Agatha purchased a mystery at the swap meet. Glued to paper, pressed behind glass in a dusty frame, were a half dozen odd things.
A lottery ticket. A feather. A bus ticket. A one dollar bill. A bit of red yarn. A bookmark.
The seller at the swap meet knew nothing.
Agatha took possession of the mystery for five dollars. The frame by itself was worth almost that.
“What do you think this is?” she asked her husband after returning home.
“Another piece of junk.”
“What do you think this is supposed to be?” she asked her visiting sister.
“Looks like somebody framed their memories. You’d have to ask the person who made that what it means.”
Uncertain where to place the mystery, Agatha temporarily leaned the dusty frame behind the kitchen blender. Out of the way, but still in the range of her curious eyes.
Whatever those memories were, thought Agatha, together they were art. They were a stranger’s work of art.
But why had it been sold?
Did the lottery ticket represent a dream of the unknown stranger? Did that dream ever come true?
And what about the bus ticket? Why did the person take that particular journey? What happened then? Did they return?
Was the feather found on a special day?
Did the one dollar bill change a life?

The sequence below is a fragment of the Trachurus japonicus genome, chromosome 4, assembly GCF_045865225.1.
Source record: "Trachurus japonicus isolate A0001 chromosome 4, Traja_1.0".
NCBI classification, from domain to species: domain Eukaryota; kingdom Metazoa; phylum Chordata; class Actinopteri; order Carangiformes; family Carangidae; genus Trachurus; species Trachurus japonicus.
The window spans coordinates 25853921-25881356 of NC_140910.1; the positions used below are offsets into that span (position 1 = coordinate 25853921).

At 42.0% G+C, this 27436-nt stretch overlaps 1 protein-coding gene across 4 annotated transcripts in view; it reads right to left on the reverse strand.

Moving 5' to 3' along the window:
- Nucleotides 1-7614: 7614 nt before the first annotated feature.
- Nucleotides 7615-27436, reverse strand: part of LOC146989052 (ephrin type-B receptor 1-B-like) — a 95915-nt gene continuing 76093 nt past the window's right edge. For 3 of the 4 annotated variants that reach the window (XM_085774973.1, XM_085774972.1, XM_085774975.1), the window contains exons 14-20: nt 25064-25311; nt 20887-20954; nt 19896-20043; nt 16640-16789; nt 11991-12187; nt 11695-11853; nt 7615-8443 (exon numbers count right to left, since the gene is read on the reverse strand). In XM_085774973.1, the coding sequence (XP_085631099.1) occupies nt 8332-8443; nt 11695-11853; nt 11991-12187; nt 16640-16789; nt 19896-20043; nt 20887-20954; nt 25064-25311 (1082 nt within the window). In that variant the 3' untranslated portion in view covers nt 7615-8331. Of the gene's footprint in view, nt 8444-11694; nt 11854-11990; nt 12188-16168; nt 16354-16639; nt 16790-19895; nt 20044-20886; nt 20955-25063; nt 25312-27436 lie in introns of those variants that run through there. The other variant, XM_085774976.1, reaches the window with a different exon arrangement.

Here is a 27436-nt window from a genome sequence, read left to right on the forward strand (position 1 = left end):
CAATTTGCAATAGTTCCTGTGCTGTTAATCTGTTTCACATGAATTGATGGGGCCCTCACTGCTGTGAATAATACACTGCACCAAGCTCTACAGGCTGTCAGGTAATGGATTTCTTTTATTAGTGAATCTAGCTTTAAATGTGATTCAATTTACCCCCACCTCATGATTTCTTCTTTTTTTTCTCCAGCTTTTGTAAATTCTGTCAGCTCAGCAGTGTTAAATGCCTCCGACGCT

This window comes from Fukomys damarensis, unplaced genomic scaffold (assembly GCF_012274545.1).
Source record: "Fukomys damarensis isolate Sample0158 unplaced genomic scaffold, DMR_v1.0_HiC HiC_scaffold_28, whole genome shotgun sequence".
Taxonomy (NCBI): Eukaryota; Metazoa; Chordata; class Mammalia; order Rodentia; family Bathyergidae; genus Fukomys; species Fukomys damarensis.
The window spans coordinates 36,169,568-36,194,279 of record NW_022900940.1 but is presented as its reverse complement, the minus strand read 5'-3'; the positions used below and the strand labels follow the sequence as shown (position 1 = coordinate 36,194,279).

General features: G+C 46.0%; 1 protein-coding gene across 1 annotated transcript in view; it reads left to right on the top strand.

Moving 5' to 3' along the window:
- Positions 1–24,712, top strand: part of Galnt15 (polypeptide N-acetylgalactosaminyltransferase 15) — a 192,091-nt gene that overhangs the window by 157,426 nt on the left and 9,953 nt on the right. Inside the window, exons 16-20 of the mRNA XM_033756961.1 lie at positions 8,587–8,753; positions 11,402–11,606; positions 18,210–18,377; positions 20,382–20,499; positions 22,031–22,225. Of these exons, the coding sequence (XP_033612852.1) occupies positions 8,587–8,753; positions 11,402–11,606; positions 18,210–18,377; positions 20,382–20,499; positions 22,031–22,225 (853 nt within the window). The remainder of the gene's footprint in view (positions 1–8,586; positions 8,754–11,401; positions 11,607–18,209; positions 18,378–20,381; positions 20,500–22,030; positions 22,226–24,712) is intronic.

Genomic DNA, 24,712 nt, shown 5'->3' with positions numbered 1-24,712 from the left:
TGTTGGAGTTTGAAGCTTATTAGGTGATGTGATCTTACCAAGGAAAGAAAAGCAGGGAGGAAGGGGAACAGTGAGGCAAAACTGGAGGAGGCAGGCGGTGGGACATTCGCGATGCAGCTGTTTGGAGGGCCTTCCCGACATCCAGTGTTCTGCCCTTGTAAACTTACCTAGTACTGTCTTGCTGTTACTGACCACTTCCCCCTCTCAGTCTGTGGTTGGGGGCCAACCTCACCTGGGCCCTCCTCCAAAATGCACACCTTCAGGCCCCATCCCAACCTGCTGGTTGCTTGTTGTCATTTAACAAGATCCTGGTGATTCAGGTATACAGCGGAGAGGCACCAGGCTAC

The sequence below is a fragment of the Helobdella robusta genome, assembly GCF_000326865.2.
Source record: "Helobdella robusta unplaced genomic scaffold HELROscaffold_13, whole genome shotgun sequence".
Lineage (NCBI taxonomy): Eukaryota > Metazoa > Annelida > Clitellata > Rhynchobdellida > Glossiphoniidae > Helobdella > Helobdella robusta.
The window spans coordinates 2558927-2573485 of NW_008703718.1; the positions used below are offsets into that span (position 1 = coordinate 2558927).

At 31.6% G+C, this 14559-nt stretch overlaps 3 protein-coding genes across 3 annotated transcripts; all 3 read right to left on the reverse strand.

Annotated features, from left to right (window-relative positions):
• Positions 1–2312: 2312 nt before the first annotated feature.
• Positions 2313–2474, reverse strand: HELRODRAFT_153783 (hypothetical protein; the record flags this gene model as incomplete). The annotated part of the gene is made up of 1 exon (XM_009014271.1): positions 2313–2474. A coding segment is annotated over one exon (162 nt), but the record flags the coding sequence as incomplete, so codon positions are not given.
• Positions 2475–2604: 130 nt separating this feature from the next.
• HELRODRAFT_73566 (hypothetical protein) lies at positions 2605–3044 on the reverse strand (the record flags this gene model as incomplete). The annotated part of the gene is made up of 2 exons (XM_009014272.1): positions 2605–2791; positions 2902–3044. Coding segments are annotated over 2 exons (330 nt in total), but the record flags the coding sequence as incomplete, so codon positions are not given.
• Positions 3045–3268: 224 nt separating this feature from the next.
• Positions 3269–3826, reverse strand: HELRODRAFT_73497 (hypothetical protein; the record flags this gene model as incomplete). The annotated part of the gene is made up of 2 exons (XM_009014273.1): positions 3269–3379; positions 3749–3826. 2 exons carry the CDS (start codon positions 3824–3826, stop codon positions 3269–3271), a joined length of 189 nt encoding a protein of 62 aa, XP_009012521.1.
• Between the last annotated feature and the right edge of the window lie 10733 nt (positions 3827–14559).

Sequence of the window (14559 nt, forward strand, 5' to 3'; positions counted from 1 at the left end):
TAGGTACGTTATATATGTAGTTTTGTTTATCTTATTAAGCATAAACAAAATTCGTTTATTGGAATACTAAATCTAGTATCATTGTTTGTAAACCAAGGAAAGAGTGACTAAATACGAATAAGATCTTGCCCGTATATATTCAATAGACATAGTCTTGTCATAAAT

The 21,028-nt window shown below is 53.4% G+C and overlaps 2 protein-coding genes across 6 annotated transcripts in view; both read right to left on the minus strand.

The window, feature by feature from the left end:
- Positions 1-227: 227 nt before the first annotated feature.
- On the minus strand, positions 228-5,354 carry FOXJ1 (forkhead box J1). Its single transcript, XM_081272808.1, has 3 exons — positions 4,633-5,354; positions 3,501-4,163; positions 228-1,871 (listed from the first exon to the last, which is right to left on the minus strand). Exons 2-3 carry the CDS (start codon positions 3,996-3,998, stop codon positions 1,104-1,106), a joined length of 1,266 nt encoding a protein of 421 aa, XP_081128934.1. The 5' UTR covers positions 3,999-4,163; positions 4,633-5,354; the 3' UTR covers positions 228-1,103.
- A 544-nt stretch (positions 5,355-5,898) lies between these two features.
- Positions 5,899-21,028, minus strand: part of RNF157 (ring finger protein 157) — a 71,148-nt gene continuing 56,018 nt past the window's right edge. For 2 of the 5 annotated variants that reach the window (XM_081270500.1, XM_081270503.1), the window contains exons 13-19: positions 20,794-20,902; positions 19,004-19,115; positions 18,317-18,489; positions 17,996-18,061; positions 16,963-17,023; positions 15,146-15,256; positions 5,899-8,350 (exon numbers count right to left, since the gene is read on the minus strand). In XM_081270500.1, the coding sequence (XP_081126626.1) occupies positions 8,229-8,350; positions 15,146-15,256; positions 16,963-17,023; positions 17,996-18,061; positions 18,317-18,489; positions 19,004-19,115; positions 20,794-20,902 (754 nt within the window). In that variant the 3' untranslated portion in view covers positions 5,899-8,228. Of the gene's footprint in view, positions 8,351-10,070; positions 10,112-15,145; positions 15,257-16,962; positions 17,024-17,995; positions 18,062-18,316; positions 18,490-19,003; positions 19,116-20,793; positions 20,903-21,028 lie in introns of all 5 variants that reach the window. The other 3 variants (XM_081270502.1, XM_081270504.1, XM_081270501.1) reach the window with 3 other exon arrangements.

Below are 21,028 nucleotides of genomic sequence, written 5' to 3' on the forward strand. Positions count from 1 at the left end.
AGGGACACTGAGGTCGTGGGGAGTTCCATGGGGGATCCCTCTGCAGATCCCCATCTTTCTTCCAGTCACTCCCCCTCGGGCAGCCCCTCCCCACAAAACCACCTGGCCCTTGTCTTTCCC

A bit of red yarn…
Bookmarks, Agatha mused, are found in stories that have more pages to turn.
Bookmarks are like brief moments in a life. They are like a lottery ticket . . . a bus ticket . . . a one dollar bill.
Bookmarks! That’s what these half dozen things were! A framed collection of used bookmarks!
From a story that had finally come to an end.
She picked up the frame, turned it over, opened it, and carefully removed the contents. She kept the frame and threw now useless things–the lottery and bus tickets–into the garbage.
Later that day she put a photo of her grandchildren inside the frame.
She placed the feather on her building’s front step for someone to find.
She dropped the one dollar bill in the hat of a man strumming his guitar on the street.
The ordinary bookmark she placed in a borrowed library book.
The bit of red yarn she also used.
Agatha loved to crochet and donate small things she made to charity. She’d work that bit of yarn in somewhere.